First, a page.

In relief, Boyle took the mound for 3 innings, allowing 2 runs on 3 hits. He demonstrated his strikeout prowess with 6 strikeouts but also struggled with control, issuing 4 walks during his appearance.

The Yankees roster

Up next

Get ready for a left-handed pitching matchup in the series finale this Thursday! Oakland’s Alex Wood (0-2, 7.89 ERA) will take the mound against New York’s Nestor Cortes (1-1, 3.41 ERA).

What do you think? Leave your comment below.

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3 thoughts on “Yankees 7-3 A’s: Bombers’ offensive juggernaut displays its might

  1. Why is Gleyber Torres still batting 6th ahead of TWO Markedly Better Hitters.

    With 28 Ks in 90 ABs, Torres is now on pace to Strike Out 202 times this year! Why would any Sane Manager want someone that AWFUL batting ahead of Verdugo & Cabrera?

    Here are Torres, Verdugo & Cabrera’s stats so far in 2024. The players are listed in Batting Order (6-8), as of the April 24 7-3 win over the A’s (of no man’s land).

    You’ve no doubt heard of the puzzle game WHERE’S WALDO? Well, this is the Puzzle Game WHY IS TORRES BATTING 6TH & NOT 8TH? See if you’re smarter than me & can find the Secret Reason.


    Torres 0 2 28 .189 .288 .211 .499

    Verdugo 2 8 9 .244 .354 .390 .744

    Cabrera 3 14 15 .263 .296 .434 .730

    So, have any of you found the superior-hitting Waldo Torres that Boonehead sees?

    Let’s summarize these 3 players stats:

    Torres is LAST in HRs with zero. No Waldo there.

    Torres is LAST in RBIs. Verdugo has 4 TIMES more; Cabrera has 7 TIMES more! No Waldo there.

    Torres is LAST in AVE. Verdugo’s is 55 POINTS HIGHER; Cabrera’s 74 POINTS HIGHER. No Waldo there.

    Torres is LAST in OBP. Verdugo’s is 66 POINTS HIGHER; Cabrera’s 8 POINTS HIGHER. No Waldo there.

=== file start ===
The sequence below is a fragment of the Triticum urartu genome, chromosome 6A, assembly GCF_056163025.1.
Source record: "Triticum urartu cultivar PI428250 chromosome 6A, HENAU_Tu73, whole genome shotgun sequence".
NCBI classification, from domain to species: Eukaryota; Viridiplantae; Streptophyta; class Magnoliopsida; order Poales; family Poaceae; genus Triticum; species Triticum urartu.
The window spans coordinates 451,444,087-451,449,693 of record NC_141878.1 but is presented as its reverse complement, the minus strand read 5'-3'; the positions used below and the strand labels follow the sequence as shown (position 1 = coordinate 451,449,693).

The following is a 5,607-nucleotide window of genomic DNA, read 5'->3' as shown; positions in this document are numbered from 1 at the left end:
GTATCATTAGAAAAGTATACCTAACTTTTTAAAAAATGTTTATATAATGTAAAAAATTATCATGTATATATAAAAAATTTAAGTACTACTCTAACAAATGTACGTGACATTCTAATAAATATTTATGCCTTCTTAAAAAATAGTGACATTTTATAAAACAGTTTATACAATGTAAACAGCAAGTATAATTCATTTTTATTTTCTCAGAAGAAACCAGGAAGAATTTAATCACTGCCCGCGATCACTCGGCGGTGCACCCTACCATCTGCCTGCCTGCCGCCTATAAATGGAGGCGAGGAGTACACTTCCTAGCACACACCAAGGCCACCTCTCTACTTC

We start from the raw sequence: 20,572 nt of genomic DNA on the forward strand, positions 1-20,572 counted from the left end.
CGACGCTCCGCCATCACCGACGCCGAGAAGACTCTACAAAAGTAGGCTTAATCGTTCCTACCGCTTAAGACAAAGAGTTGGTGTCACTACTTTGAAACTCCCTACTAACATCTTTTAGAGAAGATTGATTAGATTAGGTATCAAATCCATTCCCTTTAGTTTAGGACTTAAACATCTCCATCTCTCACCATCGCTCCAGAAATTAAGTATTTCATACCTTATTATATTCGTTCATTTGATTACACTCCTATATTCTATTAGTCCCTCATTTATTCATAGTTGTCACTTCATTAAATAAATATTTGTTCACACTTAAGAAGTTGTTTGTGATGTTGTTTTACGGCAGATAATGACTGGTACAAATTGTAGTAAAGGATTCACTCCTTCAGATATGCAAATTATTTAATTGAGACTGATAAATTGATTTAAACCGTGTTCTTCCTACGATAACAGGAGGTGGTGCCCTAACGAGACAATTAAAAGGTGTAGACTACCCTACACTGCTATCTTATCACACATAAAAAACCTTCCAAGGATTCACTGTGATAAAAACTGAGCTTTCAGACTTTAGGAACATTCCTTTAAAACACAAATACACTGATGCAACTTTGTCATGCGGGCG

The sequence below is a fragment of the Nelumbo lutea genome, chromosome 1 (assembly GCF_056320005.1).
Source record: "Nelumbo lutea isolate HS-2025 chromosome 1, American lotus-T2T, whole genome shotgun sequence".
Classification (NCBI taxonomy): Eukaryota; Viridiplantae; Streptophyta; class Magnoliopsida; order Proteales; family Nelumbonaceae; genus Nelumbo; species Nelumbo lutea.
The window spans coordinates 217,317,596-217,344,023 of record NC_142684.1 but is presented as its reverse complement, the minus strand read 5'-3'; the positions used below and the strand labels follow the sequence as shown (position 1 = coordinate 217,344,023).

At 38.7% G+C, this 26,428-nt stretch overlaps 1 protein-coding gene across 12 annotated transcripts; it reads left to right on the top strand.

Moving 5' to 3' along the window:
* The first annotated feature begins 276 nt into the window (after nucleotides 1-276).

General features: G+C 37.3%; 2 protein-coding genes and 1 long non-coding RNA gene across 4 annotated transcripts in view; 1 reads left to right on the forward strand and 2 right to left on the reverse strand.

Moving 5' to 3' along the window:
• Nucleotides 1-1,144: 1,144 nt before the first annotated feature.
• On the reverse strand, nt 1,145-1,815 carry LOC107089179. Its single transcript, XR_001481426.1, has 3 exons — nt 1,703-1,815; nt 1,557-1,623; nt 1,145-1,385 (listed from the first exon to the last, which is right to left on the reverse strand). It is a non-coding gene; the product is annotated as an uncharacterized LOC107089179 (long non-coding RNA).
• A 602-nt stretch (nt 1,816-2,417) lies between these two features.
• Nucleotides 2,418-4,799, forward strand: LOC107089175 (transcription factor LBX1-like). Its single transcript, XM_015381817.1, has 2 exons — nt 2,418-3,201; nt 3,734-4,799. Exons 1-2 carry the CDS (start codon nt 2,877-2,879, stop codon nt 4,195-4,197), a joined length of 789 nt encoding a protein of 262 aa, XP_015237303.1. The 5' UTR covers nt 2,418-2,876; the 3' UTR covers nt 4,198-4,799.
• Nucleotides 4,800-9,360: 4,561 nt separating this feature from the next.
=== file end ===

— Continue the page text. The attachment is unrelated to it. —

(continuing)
Torres is LAST in SLG. Verdugo’s is 179 POINTS HIGHER; Cabrera’s 223 POINTS HIGHER. No Waldo there.

    Torres is LAST in OPS. Verdugo’s is 245 POINTS HIGHER; Cabrera’s 231 POINTS HIGHER. No Waldo there.

    BUT Torres is FIRST in Ks, by a HUGE MARGIN, with 28. Yeah! Torres leads in something! This must be Boone’s Waldo Find: Torres is easily THE BEST AT STRIKING OUT. Give Boone a BIG Bronx Cheer for that.

    There is NO REASON that Torres should be hitting before Verdugo & Cabrera; and if Boone wants to maintain the Righty Lefty order, simply move Cabrera to 6th & keep Verdugo at 7th, with the Most God Awful of the 3, Gleyber Torres, batting 8th.

    Now, will some NY Sports Reporter Actually Do His or Her Job & Demand to Know Why Boone insists on having the worst of these 3 hitters bat 6th, instead of 8th?

    Why would Boone want Torres, who’s currently one of the worst hitters in baseball, to get MORE AT BATS than 2 Much Better Hitters? Where’s the Logic in that? Where’s Boone’s Waldo in this Abject Stupidity?!


    I’m going to play the part of a seer here:

    When Berti & (possibly) DJL come back from the Injury List (IL), BOONE WILL SIT CABRERA FAR MORE OFTEN THAN TORRES, even though 1) Cabrera is second on the team in RBIs, behind Soto, and 2) Torres has been all but USELESS At Bat & in the Field this year.

    I like Boone as a person. I like his feistiness. But like Brian Cashman, Boone needs to be fired. Boone & Cashman are Albatrosses; they need to go. Watching these two in action is like watching a grammar school production of “Dumb and Dumber.”

  2. My apologies. The spaces I embedded in the stats table (above) for Torres, Verdugo & Cabrera were removed by the app, making it difficult to read the “table.”

    Here is that data in text form:

    Torres: 0 HR, 2 RBI, 28 Ks, .189 AVE, .288 OBP, .211 SLG, .499 OBP.

    Verdugo: 2 HR, 8 RBI, 9 Ks, .244 AVE, .354 OBP, .390 SLG, .744 OBP.

    Cabrera: 3 HR, 14 RBI, 15 Ks, .263 AVE, .296 OBP, .434 SLG, .730 OBP.

  3. I was mistaken on one thing I wrote in the first comment.

    When I wrote “if Boone wants to maintain the Righty Lefty order, simply move Cabrera to 6th & keep Verdugo at 7th,” I forgot that Cabrera, who was a switch hitter, is only hitting from the Right side on rare occasions now.

    So, having Cabrera & Verdugo bat back-to-back will typically result in 2 Lefty hitters in a row. But, so what? Torres isn’t hitting at all from the Right side, so how does it help us going Righty, Lefty, Lefty, instead of Lefty, Left, Righty?

    Sorry, there’s No Waldo there for Boone, either.